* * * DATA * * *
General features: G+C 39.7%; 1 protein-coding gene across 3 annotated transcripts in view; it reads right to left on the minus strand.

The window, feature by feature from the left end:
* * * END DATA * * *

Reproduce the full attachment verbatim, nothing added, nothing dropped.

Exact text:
General features: G+C 39.7%; 1 protein-coding gene across 3 annotated transcripts in view; it reads right to left on the minus strand.

The window, feature by feature from the left end: